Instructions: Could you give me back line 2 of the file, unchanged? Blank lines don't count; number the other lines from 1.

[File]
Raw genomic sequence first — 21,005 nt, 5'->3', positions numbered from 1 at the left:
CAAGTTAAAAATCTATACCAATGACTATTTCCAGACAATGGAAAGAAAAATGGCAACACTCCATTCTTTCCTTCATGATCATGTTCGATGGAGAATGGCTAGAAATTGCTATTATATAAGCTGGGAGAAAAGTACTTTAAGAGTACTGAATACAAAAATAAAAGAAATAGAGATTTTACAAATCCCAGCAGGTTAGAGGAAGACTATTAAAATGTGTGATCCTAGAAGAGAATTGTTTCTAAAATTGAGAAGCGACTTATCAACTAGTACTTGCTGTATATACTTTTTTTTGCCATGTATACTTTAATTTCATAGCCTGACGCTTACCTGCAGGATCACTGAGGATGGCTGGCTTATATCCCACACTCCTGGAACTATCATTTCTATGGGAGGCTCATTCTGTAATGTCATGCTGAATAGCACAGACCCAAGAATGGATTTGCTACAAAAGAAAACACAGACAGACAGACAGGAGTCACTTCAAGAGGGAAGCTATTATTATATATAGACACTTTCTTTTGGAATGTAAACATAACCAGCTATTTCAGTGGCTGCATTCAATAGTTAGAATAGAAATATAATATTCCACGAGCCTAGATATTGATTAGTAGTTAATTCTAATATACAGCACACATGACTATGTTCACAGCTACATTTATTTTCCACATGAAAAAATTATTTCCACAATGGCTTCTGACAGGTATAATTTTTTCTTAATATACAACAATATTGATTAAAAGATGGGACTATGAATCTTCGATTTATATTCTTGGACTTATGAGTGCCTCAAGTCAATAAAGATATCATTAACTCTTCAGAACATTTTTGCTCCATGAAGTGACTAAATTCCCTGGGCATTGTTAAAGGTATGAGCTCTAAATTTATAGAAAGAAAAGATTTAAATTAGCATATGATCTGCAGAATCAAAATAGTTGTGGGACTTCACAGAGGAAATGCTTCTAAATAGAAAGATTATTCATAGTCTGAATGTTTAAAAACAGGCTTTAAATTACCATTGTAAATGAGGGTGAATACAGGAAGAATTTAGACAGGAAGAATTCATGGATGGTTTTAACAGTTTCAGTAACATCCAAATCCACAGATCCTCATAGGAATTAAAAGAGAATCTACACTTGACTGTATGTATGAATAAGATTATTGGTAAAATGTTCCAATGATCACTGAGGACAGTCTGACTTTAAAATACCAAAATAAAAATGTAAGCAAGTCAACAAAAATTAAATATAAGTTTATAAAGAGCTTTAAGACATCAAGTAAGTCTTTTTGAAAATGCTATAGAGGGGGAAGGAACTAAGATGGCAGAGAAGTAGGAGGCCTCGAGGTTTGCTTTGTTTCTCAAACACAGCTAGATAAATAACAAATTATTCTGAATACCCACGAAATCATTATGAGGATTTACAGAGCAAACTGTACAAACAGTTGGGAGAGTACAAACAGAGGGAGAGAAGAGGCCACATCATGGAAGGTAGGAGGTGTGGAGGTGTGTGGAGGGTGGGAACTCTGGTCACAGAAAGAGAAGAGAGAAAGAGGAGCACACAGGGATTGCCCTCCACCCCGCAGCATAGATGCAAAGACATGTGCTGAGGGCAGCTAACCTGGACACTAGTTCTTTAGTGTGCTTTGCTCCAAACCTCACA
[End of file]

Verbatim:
CAAGTTAAAAATCTATACCAATGACTATTTCCAGACAATGGAAAGAAAAATGGCAACACTCCATTCTTTCCTTCATGATCATGTTCGATGGAGAATGGCTAGAAATTGCTATTATATAAGCTGGGAGAAAAGTACTTTAAGAGTACTGAATACAAAAATAAAAGAAATAGAGATTTTACAAATCCCAGCAGGTTAGAGGAAGACTATTAAAATGTGTGATCCTAGAAGAGAATTGTTTCTAAAATTGAGAAGCGACTTATCAACTAGTACTTGCTGTATATACTTTTTTTTGCCATGTATACTTTAATTTCATAGCCTGACGCTTACCTGCAGGATCACTGAGGATGGCTGGCTTATATCCCACACTCCTGGAACTATCATTTCTATGGGAGGCTCATTCTGTAATGTCATGCTGAATAGCACAGACCCAAGAATGGATTTGCTACAAAAGAAAACACAGACAGACAGACAGGAGTCACTTCAAGAGGGAAGCTATTATTATATATAGACACTTTCTTTTGGAATGTAAACATAACCAGCTATTTCAGTGGCTGCATTCAATAGTTAGAATAGAAATATAATATTCCACGAGCCTAGATATTGATTAGTAGTTAATTCTAATATACAGCACACATGACTATGTTCACAGCTACATTTATTTTCCACATGAAAAAATTATTTCCACAATGGCTTCTGACAGGTATAATTTTTTCTTAATATACAACAATATTGATTAAAAGATGGGACTATGAATCTTCGATTTATATTCTTGGACTTATGAGTGCCTCAAGTCAATAAAGATATCATTAACTCTTCAGAACATTTTTGCTCCATGAAGTGACTAAATTCCCTGGGCATTGTTAAAGGTATGAGCTCTAAATTTATAGAAAGAAAAGATTTAAATTAGCATATGATCTGCAGAATCAAAATAGTTGTGGGACTTCACAGAGGAAATGCTTCTAAATAGAAAGATTATTCATAGTCTGAATGTTTAAAAACAGGCTTTAAATTACCATTGTAAATGAGGGTGAATACAGGAAGAATTTAGACAGGAAGAATTCATGGATGGTTTTAACAGTTTCAGTAACATCCAAATCCACAGATCCTCATAGGAATTAAAAGAGAATCTACACTTGACTGTATGTATGAATAAGATTATTGGTAAAATGTTCCAATGATCACTGAGGACAGTCTGACTTTAAAATACCAAAATAAAAATGTAAGCAAGTCAACAAAAATTAAATATAAGTTTATAAAGAGCTTTAAGACATCAAGTAAGTCTTTTTGAAAATGCTATAGAGGGGGAAGGAACTAAGATGGCAGAGAAGTAGGAGGCCTCGAGGTTTGCTTTGTTTCTCAAACACAGCTAGATAAATAACAAATTATTCTGAATACCCACGAAATCATTATGAGGATTTACAGAGCAAACTGTACAAACAGTTGGGAGAGTACAAACAGAGGGAGAGAAGAGGCCACATCATGGAAGGTAGGAGGTGTGGAGGTGTGTGGAGGGTGGGAACTCTGGTCACAGAAAGAGAAGAGAGAAAGAGGAGCACACAGGGATTGCCCTCCACCCCGCAGCATAGATGCAAAGACATGTGCTGAGGGCAGCTAACCTGGACACTAGTTCTTTAGTGTGCTTTGCTCCAAACCTCACA